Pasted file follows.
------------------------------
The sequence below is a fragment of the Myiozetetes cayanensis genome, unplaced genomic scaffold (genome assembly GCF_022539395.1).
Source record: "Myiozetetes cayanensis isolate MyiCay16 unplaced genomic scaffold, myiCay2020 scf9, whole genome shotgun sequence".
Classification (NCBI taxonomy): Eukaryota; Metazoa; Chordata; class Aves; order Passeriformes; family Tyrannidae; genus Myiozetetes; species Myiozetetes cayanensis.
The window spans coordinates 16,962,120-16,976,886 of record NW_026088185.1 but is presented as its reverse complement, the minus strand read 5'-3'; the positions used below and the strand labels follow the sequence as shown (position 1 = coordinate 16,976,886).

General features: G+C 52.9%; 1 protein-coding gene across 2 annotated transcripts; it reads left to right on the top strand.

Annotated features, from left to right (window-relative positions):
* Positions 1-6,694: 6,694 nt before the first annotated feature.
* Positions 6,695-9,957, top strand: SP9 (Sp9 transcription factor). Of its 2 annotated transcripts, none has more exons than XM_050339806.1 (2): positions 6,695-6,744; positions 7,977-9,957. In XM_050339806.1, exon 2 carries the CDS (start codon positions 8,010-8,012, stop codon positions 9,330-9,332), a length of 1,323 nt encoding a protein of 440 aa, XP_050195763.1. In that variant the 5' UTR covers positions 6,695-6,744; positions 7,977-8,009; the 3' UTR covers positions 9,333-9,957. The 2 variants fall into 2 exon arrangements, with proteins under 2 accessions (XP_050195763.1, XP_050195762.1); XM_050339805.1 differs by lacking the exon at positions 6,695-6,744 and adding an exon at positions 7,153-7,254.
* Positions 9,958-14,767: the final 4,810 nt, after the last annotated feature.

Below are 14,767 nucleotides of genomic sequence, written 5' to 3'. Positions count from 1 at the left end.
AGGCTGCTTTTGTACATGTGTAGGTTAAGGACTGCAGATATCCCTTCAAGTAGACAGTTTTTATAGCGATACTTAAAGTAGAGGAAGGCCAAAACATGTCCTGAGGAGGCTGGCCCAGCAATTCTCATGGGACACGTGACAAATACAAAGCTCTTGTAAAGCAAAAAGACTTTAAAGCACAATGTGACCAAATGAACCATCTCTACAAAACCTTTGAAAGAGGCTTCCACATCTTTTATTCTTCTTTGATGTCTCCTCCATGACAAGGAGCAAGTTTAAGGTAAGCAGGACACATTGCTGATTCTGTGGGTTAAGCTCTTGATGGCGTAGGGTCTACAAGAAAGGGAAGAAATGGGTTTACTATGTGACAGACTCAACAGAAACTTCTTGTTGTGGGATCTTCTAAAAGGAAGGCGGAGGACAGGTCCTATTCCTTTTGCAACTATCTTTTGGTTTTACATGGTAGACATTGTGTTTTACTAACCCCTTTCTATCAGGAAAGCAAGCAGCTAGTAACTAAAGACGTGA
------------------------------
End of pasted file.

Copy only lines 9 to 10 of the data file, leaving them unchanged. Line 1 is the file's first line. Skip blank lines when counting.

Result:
* Positions 9,958-14,767: the final 4,810 nt, after the last annotated feature.

Below are 14,767 nucleotides of genomic sequence, written 5' to 3'. Positions count from 1 at the left end.